Your Foundation – From the Ground Up

Blog-Your-Foundation---From-the-Ground-Up-October

All things, metaphorically and literally, need a strong foundation to create a stable environment.In this article, we are talking about the literal type of foundations; those that hold up buildings, and in particular, homes. We will focus mainly on poured concrete foundations in homes that have a basement, as this is by far the most common type. It is our intent that you have a reliable general understanding of some of the issues that can impact it, and what you can do to minimize problems.

THE BASICS

On any given plot of land, there will be an optimal location for the home's foundation; that piece of ground that meets municipal clearance requirements, provides adequate drainage, and meets your chosen aesthetic. This has all taken place before you choose to purchase a particular home. If the foundation installation is completed to a modern professional standard, the likelihood of water leaks to the interior is greatly reduced, but not necessarily eliminated.

Remember that at least a portion of your basement is underground.Concrete walls in direct contact with soil tend to stay cooler in the summer. This fact, combined with the more humid summer air, may lead to moisture condensing on the interior of the finished basement wall. This will encourage the development of potentially harmful mould and mildew. Two simple measures will reduce this likelihood:

  • Operate a dehumidifier in the basement to collect moisture from the air.
  • Paint your interior basement walls with a mildew resistant paint.

Cooler basements in the summer may also lead to pipes "sweating". This moisture is condensing on cold water pipes, sometimes to the extent that your basement may suffer water damage.Pipe insulation can eliminate this problem, it is readily available at most hardware stores, and it is very easy to install.

DRAINAGE

A properly installed foundation will have hidden drainage measures below the surface soil grade. These measures include weeping tile, crushed stone backfill and damp proofing.

When you buy a finished home, your home inspector will look to confirm that the finished soil grade at the perimeter walls slopes away from the house to aid in the drainage of surface water.

The proper installation of eavestroughs and downspout also plays an important role in maintaining a dry basement.These need to be kept clear of organic debris at least once a year. The best time to clean your eavestroughs and downspout is in autumn, after all the leaves have fallen. The downspouts should extend well away from the foundation (five feet) or, where applicable, be directed underground to your nearest storm drain.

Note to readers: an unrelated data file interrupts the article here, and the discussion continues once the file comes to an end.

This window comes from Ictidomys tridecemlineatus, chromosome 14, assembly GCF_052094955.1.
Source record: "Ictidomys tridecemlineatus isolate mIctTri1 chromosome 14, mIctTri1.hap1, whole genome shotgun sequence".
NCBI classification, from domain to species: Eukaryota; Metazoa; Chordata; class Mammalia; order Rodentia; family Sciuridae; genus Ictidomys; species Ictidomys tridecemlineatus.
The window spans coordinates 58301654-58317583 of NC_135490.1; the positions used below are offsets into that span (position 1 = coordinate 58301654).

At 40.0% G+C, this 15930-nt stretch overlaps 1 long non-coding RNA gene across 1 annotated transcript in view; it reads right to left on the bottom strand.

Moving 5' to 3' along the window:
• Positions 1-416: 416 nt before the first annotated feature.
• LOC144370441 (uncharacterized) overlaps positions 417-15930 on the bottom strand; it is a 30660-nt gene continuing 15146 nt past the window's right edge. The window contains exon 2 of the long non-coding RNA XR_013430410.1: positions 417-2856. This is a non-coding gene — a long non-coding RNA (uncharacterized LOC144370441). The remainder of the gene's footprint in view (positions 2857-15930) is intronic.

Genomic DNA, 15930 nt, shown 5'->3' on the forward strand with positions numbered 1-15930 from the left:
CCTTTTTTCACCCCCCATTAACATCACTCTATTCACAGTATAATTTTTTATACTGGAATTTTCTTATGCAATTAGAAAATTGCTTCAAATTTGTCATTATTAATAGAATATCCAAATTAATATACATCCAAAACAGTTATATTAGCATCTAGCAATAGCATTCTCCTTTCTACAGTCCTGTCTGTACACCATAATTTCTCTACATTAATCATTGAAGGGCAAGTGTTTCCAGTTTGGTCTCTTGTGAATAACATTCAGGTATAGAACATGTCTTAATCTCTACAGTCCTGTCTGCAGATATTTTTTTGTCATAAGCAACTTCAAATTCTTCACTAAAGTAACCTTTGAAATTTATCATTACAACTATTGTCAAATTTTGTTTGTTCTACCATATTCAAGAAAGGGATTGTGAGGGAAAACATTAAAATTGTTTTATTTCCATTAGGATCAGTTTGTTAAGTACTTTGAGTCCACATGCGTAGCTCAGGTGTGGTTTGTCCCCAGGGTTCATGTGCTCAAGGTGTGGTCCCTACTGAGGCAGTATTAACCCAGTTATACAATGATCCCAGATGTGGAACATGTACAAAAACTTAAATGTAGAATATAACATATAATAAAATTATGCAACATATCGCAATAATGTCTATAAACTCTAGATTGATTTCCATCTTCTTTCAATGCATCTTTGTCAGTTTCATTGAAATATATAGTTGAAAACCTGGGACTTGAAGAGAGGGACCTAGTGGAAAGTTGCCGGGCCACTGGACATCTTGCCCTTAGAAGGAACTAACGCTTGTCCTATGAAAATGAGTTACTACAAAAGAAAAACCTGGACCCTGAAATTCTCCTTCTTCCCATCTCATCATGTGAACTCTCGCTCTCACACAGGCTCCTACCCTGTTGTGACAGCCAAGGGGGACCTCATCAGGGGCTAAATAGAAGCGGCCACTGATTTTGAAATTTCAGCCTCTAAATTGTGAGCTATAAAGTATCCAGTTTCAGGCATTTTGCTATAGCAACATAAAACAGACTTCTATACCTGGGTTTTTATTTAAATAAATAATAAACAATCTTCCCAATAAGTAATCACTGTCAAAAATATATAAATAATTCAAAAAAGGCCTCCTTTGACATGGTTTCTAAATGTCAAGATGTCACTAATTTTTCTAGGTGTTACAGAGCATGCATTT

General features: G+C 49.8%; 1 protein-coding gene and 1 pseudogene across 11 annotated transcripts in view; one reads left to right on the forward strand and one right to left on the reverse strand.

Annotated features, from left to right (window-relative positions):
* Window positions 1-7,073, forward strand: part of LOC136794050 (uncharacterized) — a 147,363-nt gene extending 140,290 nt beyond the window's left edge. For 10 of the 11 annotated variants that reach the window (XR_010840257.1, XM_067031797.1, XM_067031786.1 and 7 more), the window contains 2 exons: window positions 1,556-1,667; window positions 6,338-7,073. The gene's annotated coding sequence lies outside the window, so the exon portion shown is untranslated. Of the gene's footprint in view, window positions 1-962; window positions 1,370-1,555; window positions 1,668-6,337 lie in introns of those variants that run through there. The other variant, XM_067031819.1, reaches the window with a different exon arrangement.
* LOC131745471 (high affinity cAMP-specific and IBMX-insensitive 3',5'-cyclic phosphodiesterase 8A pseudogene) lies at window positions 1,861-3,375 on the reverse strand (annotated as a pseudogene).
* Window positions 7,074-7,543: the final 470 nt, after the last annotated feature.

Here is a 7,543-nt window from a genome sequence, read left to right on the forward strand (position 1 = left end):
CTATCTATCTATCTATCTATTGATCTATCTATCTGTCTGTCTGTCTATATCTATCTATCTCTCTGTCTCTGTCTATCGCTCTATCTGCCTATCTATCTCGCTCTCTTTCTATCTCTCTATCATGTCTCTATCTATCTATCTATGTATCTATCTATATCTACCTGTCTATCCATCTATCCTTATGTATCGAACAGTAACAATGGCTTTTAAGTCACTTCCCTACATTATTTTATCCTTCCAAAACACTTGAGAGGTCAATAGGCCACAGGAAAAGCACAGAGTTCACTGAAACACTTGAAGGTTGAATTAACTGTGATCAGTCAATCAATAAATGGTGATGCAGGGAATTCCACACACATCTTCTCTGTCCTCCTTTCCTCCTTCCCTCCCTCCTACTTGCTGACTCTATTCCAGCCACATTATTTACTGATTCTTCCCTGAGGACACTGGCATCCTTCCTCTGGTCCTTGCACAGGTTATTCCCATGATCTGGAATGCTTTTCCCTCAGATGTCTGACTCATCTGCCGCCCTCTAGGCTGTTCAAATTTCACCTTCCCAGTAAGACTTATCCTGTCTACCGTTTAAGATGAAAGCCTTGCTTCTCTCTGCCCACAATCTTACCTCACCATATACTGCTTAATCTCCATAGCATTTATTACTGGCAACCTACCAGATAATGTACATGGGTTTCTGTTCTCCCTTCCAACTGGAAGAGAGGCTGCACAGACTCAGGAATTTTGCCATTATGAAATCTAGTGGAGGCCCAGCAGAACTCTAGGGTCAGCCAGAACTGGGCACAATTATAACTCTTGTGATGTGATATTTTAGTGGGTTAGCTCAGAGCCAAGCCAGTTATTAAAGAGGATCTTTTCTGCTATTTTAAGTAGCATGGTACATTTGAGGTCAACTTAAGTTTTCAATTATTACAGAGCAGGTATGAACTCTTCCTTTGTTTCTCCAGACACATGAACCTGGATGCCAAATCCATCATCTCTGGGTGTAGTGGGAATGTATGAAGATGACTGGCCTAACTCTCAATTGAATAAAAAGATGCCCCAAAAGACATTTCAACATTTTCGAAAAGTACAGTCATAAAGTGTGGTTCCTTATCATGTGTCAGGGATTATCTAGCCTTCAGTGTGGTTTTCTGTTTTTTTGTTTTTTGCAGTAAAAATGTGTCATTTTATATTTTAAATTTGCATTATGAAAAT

Window wells are great at allowing light into a dark basement, but they need to be maintained.Collected leaves or debris should be removed in the fall to ensure proper drainage. Make sure the soil grade in the window well is at least 6" below the windowsill, to minimize the likelihood of water entry at that location. Also, keep them clear of ice and snow build-up.

When it is impossible to improve exterior drainage to the point of preventing leaks or seepage at the interior, the installation of a strategically placed basement sump pump can reduce the water pressure at the exterior. A professional plumber can help you identify a location and complete a proper installation.In most municipalities, rather than draining the sump pump discharge into the sewer system, the sump should drain to the exterior, well away from the foundation. Bear in mind that sump pumps are most frequently needed during large rain events; such events also coincide with conditions that are conducive to electrical power failure.Accordingly, it is smart to have a battery or other type of back-up system to ensure sump pump operation when you most need it.

PROBLEMS AND SOLUTIONS

After a long career as a professional home inspector, this author has seen almost every foundation problem imaginable.It has been rare to encounter catastrophic defects that would require a total re-build or expensive substantial repair.But it has been very common to encounter deficiencies that can cause leaky basements.Leaky basements can lead to the development of interior mould and rot and may negatively impact the health of the home's occupants.

As discussed above, poor control of exterior surface water will lead to excessive water pressure against your foundation.In that circumstance, there are a couple of ways that water may enter your basement.

CRACKS

Concrete, when cured, is brittle.When it cracks, the crack goes all the way through the wall, appearing on the inside and outside of the wall. There are several reasons why cracks may appear in a concrete foundation: